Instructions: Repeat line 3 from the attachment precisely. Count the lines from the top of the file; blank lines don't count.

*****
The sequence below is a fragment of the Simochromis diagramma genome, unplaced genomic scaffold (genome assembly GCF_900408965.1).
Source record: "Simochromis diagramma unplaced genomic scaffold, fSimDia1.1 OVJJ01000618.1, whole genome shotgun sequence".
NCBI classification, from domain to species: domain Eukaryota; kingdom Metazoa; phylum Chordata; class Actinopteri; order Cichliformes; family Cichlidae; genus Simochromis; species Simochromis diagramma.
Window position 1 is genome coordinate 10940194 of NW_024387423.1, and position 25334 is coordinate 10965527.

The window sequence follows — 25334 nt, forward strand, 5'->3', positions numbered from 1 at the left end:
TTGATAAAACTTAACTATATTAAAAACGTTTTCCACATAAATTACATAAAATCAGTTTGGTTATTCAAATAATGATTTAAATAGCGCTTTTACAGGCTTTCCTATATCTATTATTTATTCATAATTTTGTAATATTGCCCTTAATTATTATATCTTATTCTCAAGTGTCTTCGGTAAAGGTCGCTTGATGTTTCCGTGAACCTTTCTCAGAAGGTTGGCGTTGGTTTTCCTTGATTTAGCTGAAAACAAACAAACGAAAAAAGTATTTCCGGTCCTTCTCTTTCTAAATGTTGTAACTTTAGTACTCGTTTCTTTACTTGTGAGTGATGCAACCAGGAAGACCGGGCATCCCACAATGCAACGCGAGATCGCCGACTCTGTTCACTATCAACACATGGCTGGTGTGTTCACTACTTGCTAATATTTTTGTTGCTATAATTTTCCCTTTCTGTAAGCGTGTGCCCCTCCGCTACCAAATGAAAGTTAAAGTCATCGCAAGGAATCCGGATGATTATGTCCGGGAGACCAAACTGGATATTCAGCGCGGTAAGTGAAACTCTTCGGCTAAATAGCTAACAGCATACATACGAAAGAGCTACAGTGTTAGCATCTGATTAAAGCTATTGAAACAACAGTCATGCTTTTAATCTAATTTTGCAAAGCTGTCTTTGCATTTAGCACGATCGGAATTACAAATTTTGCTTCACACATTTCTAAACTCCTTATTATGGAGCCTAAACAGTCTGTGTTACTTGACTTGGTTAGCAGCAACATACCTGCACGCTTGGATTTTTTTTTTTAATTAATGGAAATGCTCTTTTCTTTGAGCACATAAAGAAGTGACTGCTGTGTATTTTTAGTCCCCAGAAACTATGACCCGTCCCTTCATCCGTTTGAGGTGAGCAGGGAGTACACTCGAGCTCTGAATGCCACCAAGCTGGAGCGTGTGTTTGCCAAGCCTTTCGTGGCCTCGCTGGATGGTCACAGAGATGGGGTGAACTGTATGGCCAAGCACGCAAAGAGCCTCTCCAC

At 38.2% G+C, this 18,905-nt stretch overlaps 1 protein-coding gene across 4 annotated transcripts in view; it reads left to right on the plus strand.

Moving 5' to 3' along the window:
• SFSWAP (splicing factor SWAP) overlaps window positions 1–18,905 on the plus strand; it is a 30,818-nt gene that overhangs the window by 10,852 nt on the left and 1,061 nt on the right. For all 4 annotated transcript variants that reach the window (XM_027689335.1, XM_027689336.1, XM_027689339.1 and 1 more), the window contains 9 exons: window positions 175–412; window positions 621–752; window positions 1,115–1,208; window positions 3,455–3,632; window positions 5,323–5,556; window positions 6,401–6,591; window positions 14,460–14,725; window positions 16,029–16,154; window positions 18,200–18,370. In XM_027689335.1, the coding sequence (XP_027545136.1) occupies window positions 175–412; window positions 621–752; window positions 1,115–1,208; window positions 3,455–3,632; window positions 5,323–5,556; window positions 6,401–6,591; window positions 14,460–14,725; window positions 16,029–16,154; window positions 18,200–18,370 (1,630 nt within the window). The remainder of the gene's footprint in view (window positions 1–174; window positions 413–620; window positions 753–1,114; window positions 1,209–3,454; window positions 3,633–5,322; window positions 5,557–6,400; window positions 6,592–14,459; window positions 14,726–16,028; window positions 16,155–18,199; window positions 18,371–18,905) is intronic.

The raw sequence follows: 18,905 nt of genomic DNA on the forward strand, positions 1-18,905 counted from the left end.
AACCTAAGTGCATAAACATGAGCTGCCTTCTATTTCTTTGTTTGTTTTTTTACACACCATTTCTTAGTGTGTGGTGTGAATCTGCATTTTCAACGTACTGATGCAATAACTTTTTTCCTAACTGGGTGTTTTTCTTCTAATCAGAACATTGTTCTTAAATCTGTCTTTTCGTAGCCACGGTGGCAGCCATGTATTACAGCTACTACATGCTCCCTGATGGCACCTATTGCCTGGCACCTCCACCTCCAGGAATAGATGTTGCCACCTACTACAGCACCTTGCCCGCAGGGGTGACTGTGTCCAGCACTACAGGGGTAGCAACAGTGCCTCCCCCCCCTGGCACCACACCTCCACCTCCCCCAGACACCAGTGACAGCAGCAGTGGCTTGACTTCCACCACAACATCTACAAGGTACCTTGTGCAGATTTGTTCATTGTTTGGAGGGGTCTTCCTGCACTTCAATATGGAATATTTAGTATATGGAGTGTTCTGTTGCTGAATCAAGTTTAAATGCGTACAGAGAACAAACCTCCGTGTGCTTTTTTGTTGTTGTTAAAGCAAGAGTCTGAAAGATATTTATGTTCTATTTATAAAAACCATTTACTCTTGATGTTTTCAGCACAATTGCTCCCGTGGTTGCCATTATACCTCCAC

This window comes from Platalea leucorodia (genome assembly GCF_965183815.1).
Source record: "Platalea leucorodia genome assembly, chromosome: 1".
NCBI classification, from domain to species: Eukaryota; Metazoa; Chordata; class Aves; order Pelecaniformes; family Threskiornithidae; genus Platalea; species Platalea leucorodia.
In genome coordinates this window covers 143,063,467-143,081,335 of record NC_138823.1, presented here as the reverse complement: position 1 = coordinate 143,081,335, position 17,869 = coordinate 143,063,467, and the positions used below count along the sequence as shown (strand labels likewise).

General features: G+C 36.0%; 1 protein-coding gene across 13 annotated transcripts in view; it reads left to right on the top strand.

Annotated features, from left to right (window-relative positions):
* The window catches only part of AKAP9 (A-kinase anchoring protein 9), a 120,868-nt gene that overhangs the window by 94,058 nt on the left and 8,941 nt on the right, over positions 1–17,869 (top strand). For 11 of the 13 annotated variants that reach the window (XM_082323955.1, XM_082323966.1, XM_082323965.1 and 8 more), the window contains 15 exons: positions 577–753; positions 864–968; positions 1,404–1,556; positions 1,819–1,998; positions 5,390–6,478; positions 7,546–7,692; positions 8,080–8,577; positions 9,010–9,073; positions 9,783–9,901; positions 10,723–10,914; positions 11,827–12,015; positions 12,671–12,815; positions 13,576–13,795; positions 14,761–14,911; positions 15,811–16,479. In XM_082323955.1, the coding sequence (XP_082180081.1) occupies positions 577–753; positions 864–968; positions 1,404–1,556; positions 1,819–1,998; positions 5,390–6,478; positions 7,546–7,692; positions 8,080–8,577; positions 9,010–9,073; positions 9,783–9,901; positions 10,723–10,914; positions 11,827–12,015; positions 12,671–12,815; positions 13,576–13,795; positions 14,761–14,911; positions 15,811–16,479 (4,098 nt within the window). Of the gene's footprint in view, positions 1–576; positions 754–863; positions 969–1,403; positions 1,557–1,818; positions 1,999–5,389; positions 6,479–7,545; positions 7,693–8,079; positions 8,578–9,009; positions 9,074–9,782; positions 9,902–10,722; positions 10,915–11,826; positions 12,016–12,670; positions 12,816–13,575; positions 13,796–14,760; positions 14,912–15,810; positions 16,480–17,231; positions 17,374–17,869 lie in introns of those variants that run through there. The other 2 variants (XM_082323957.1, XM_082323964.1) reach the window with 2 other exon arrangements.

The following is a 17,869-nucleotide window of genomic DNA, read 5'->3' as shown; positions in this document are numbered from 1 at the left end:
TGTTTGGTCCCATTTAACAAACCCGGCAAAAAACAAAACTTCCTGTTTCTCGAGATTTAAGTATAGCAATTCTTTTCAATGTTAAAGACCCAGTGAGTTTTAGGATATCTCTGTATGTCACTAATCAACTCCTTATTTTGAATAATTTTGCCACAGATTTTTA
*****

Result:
NCBI classification, from domain to species: domain Eukaryota; kingdom Metazoa; phylum Chordata; class Actinopteri; order Cichliformes; family Cichlidae; genus Simochromis; species Simochromis diagramma.